I write a lot of post about beds – yes, my life is a raging inferno of excitement, I know.  But when you have a dust allergy, building and maintaining a super-healthy bed is hugely important.  That’s why you should really consider a Japanese bed as part of your dust-free set up.

I have researched a number of beds on my dust allergy.  When researching the features you need to look for, a number of important factors immediately stood out. In this blog, I’ll share my findings with you and hopefully help you improve your bed set up so that you see an improvement in your allergic symptoms.

I recently did a tour of the bed store world, weaving my way impatiently in and out of Ikea corridors, department stores.  I can’t say I enjoyed the experience.  I have no interest at all in the materialist world of the department store or the hordes of people slowing my progress.

However I do get a massive kick out of the idea of improving my living environment, so it’s a necessary evil.  I was in fact shopping in order to reduce the amount of clutter in my home, which made the whole thing worthwhile.

Finding the right bed

I came across a number of god awful raised, coil sprung, box-mounted, high standing beds.  Put simply, you don’t need one of these.  In fact, you should actively ensure you never buy one ever again.  Ever.

In the world of dust mites, any upholstery or fabric is a paradise.  Those beds that come with raised platforms and box-sprung storage underneath are the ideal hiding place.  Why cultivate this dust-mite zone right under where you sleep.

And not only that, they’re simply impossible to clean under.  I’m willing to bed the average person who owns a bed like this rarely, if ever cleans properly under it.  The dust that collects under there makes my eyes water.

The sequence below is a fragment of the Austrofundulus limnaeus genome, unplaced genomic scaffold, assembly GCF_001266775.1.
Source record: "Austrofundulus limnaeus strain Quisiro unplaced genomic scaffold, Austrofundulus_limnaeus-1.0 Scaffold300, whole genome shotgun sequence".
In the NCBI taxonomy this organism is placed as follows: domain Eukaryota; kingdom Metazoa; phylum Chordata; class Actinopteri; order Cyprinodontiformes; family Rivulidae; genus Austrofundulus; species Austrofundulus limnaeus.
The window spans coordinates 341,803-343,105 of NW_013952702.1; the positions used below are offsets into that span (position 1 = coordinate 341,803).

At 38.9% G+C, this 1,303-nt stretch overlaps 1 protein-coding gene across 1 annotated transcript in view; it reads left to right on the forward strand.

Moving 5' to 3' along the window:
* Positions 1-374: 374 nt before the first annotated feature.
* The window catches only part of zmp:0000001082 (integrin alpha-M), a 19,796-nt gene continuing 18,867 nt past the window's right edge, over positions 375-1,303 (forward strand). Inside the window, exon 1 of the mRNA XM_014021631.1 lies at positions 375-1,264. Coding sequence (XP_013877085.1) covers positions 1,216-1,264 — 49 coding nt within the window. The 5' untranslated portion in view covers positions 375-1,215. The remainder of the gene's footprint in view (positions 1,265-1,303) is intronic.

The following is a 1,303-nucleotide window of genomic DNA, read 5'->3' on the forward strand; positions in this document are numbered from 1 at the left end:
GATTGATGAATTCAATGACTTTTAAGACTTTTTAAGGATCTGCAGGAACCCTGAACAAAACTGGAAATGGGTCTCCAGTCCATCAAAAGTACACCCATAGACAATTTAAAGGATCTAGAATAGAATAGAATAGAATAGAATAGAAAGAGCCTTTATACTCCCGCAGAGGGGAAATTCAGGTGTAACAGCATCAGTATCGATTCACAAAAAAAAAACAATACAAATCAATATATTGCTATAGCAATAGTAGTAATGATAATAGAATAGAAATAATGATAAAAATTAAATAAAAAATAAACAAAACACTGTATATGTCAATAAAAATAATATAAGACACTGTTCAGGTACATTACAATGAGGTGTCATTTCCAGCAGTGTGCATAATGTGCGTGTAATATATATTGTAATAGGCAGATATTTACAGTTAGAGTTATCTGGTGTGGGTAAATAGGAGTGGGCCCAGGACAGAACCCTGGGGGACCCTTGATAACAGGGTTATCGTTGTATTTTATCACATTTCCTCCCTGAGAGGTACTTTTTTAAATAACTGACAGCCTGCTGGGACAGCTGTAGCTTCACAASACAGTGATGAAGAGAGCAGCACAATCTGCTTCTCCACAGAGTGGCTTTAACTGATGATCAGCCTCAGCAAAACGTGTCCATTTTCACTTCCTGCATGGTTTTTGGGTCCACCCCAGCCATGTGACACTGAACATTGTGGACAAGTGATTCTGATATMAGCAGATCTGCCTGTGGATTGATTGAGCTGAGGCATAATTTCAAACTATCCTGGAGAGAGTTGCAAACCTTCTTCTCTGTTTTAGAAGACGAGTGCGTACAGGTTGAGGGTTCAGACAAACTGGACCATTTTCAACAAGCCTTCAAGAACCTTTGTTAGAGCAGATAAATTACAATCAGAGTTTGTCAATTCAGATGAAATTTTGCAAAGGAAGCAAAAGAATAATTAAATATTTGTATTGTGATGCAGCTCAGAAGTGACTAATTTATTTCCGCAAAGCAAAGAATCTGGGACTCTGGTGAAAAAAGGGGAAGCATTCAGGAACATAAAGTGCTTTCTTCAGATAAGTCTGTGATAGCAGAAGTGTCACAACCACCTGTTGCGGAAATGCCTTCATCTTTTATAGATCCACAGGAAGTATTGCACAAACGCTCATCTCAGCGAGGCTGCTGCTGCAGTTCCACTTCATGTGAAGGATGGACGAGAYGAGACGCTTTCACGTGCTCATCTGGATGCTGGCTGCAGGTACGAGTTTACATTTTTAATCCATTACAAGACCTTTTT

I also happen to think these type of beds are particularly ugly, and poor value to boot.  That’s when I came across the simple, slatted beds that looked ideal for allergy sufferers.

Why you need a Japanese bed.

The type of slatted beds I initially came across weren’t actually Japanese, they were Scandinavian.  Thinking about it, there’s a big crossover between Scandinavian and Japanese culture.  There’s an emphasis on minimalism, simplicity and nice clean wood, pale colours and homely designs.  Almost as if their homes are designed for people who want to live simple lives, close to the outdoors and without excess.  Either way, these are exactly the beds any allergy sufferer should consider.

Following my visit to the stores, I began to research further the idea of a simple, slatted bed with a simple mattress and immediately a Japanese bed came top of the search results.

With a slightly sturdier, and lower down base than the Scandinavian version, a Japanese bed is minimalists dream come true.  For those of you used to a complicated, raised bed with all the trimmings, a simple platform on which your mattress sits, which is essentially what a Japanese bed is, might be a bit of a culture shock.

However you will quickly realise that there is a joy in the simplicity of it and frankly it’s something the Japanese simply do better than us.


Japanese bed for dust allergy.

A great example of a Japense Bed by Haikudesigns.com

Importantly for allergy sufferers they tend to have a gap underneath for simply vaccuming, or sit directly on the floor meaning no dust can creep underneath.  And importantly they are made completely of wood, meaning only the mattress and bedding on top are making a contribution towards your dust mite population.

One of the few negatives for this type of bed is the price.  Some of the designs out there are exquisite, and you can be quickly running into the thousands of pounds for just the bed frame.  If this is out of your price range then, as I mentioned earlier, a trip round Ikea is a close second best.

Getting the right bed for you

It’s not hugely important to secure that perfect, expensive option.  What’s important is the look at the principle of a Japanese bed, understand why that could have a positive effect on your allergy and your sleeping environment, and then put that into practice.  And they you can go on to apply that same principle of simplicity to your other furniture.

Before you know it you could be sleeping in a minimalist, dust free paradise, free of symptoms with free of all that annoying clutter.  Now doesn’t that sound better than the type of environment you call home at the moment?